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Tooth Extraction(s)

The oral surgeon or periodontist at Dental & TMJ Specialists of Greater DC recommend extracting impacted teeth that are only partially erupted. Bacteria can enter around a partially erupted tooth and cause an infection, which can extend into the surrounding bone and become extremely serious. Impacted teeth continue trying to break through the gum tissue even if there is not enough room to accommodate them. The continued pressure caused by this attempted eruption can eventually damage the roots of nearby teeth. Removing a tooth that is impacted can often prevent infection, damage to adjacent teeth and bone, and save pain in the years to come.

doctor showing patient a model

Why Are Teeth Removed?

Teeth are extracted for a variety of reasons:

  • Decay has reached deep into the tooth
  • Infection has destroyed a large portion of the tooth or surrounding bone
  • There is not enough room for all the teeth in your mouth
  • For restorative purposes (the tooth was non-repairable)

How Are Teeth Removed?

Before a tooth is removed, the oral surgeon or periodontist at Dental & TMJ Specialists of Greater DC will thoroughly review your medical and dental history and take the appropriate X-rays. X-rays reveal the length, shape, and position of the tooth and surrounding bone. From this information, they can estimate the degree of difficulty of the procedure. Before removal, the area around your tooth will be anesthetized. The specialist uses a local anesthetic to numb the area of the mouth where the extraction will take place.

What Can I Expect From Oral Surgery?

Having tooth extraction(s) is most commonly an in-office procedure. Patients will receive a local anesthetic and if necessary, an oral sedative medication to ensure that they are comfortable and relaxed throughout the procedure. After surgery, a diet of liquid and soft foods is necessary for a few days and patients will be given information on how to alleviate swelling and any post-treatment discomfort.

What Can I Expect After an Extraction?

It is critical to keep the area clean and prevent infection immediately following the removal of a tooth. The specialist will ask you to bite down gently on a piece of dry, sterile gauze, which you must keep in place for up to 30 to 45 minutes to limit bleeding while clotting takes place. For the next 24 hours, you cannot smoke, rinse your mouth vigorously, or clean the teeth next to the extraction site.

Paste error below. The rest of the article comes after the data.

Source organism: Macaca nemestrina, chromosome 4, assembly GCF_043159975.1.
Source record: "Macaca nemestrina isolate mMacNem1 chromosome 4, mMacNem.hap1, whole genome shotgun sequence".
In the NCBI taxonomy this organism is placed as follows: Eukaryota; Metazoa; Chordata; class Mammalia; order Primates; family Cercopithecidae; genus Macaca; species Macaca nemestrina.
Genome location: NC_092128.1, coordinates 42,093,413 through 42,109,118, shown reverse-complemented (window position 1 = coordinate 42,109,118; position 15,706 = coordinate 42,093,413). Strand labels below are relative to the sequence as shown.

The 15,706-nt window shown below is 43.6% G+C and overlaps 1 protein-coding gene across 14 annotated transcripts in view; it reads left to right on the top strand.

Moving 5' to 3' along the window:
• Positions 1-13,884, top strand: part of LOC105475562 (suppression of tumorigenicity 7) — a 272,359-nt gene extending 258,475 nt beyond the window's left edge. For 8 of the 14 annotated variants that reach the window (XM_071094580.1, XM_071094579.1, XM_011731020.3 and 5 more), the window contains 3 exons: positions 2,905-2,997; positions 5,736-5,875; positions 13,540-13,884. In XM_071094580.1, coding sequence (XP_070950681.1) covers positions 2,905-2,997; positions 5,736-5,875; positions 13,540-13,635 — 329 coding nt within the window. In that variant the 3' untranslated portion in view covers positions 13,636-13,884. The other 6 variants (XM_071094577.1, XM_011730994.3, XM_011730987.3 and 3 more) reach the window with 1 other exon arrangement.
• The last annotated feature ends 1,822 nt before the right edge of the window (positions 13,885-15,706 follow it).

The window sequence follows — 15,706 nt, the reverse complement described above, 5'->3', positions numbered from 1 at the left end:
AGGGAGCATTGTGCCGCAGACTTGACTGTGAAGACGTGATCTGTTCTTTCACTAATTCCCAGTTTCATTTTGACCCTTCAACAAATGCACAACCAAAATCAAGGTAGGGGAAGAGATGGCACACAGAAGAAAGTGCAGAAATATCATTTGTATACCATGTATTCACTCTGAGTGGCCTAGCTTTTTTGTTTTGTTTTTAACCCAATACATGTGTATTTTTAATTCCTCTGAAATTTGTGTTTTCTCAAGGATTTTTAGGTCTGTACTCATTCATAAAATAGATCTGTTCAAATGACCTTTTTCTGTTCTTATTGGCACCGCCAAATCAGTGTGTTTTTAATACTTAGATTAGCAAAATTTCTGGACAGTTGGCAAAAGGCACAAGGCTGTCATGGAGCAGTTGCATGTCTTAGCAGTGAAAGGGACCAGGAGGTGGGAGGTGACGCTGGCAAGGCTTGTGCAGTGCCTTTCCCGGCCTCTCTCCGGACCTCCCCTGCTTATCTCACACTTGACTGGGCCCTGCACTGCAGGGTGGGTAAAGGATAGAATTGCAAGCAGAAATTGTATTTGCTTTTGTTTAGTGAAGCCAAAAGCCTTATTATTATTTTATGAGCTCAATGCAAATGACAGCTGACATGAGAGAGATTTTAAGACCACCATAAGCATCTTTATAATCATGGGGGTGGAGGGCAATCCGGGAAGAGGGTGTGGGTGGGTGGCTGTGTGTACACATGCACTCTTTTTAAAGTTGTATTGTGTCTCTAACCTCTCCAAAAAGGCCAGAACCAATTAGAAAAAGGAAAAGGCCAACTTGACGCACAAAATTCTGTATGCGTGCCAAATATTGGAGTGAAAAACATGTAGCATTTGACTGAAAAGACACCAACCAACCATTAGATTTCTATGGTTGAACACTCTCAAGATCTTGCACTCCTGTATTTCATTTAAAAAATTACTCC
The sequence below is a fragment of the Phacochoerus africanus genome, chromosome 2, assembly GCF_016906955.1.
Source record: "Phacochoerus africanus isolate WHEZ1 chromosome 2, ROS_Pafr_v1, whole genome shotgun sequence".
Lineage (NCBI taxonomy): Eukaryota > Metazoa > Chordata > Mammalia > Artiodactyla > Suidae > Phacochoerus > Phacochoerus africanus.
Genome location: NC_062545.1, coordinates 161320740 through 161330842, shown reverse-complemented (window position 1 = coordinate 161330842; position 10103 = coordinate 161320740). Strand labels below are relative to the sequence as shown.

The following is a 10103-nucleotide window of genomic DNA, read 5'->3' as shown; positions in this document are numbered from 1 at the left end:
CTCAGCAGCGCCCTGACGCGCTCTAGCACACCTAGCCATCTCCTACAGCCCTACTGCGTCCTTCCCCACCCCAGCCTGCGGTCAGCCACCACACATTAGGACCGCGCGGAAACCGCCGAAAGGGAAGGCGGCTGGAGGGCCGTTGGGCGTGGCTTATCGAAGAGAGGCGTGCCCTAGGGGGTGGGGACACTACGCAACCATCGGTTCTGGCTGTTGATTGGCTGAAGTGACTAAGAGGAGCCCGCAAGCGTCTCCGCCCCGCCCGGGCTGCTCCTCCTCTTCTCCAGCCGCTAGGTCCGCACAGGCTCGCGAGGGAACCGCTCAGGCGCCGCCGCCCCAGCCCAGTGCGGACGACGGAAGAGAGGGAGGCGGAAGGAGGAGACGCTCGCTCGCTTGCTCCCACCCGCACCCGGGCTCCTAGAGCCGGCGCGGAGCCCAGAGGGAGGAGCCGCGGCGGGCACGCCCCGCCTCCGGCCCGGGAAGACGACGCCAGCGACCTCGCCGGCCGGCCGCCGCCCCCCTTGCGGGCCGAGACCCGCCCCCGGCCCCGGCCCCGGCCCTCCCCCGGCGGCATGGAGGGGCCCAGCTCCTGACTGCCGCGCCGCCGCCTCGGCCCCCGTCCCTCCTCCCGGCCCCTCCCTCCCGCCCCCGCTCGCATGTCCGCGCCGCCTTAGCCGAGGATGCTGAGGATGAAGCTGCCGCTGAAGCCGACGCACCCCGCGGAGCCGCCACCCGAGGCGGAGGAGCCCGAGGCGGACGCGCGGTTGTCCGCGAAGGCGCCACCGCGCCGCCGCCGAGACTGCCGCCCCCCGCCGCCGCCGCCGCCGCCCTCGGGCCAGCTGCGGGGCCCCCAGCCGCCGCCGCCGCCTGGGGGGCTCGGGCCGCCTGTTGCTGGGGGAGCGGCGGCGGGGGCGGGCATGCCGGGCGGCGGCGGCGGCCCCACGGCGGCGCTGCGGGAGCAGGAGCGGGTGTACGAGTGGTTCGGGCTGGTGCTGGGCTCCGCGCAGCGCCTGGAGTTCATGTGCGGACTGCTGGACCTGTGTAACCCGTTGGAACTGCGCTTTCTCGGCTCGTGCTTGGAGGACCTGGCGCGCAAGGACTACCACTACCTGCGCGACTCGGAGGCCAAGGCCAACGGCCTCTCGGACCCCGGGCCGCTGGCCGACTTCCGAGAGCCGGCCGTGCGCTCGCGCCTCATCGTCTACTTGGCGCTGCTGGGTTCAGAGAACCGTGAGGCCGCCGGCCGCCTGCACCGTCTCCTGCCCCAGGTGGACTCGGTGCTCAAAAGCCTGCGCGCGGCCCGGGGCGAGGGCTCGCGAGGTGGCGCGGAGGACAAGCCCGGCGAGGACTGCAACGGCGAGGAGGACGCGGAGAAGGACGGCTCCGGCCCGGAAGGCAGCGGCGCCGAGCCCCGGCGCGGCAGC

A certain amount of pain and discomfort is to be expected following an extraction. In some cases, the specialist will recommend a pain killer or prescribe one for you. It may help to apply an ice pack to the face for 15 minutes at a time. You may also want to limit strenuous activity, as well as avoid hot liquids and not drink through a straw. The day after the extraction, the specialist may suggest that you begin gently rinsing your mouth with warm salt water (do not swallow the water). Under normal circumstances, discomfort should lessen within three days to two weeks. If you have prolonged or severe pain, swelling, bleeding or fever, call our office at (301) 493-9500.

Bone Grafting

Successful dental implant treatment (see dental implants) require adequate jaw bone in height and width along with healthy gum tissues. When teeth have been missing the jawbone undergoes atrophy or resorption resulting in inadequate bone for successful dental implant placement. With a clinical examination and appropriate x-rays our doctors will be able to diagnose the extent of bone deficiency and will discuss the treatment options to allow for bone graft reconstruction and eventual successful dental implant treatment.

Fortunately, today we have the ability to grow bone where it is needed. This not only gives us the opportunity to place dental implants of proper length and width, but it also gives us a chance to restore functionality and aesthetic appearance. Bone grafting can repair implant sites with inadequate bone structure due to previous extractions, gum disease, or injuries.

Dr. Singer with patient


Alveoloplasty is a dental pre-prosthetic procedure performed to smoothen or reshape the jawbone. In this procedure, the bony edges of the alveolar ridge and its surrounding structures is made smooth, redesigned or recontoured so that a well-fitting, comfortable, and esthetic dental prosthesis may be fabricated.

When Is an Alveoloplasty Procedure Performed?

The procedure can be performed either at the time of tooth extraction or after the site has fully healed. When you prepare for your tooth extraction, the oral surgeon or periodontist at Dental & TMJ Specialists of Greater DC will evaluate your jaw and decide if it needs recontouring.

The oral surgeon or periodontist often conduct this procedure at the same time as the tooth extraction to shape the jawbone in a way that facilitates healing. Alternatively, the procedure can be performed once the site has healed but before the artificial tooth has been placed to make sure the shape of the jaw supports the new device.

Alveoloplasty is a fairly common procedure designed to prevent complications with tooth replacements. Once you have a smooth jawbone, your mouth will be ready for a dental fixed replacement tooth, such as a dental implant. The prosthodontist will be able to identify if you might benefit from this surgery and provide a recommendation on when it should be performed. As always, the recommendations by our board certified prosthodontists is to focus on the optimal oral systemic health as well as helping you to achieve your ideal smile.

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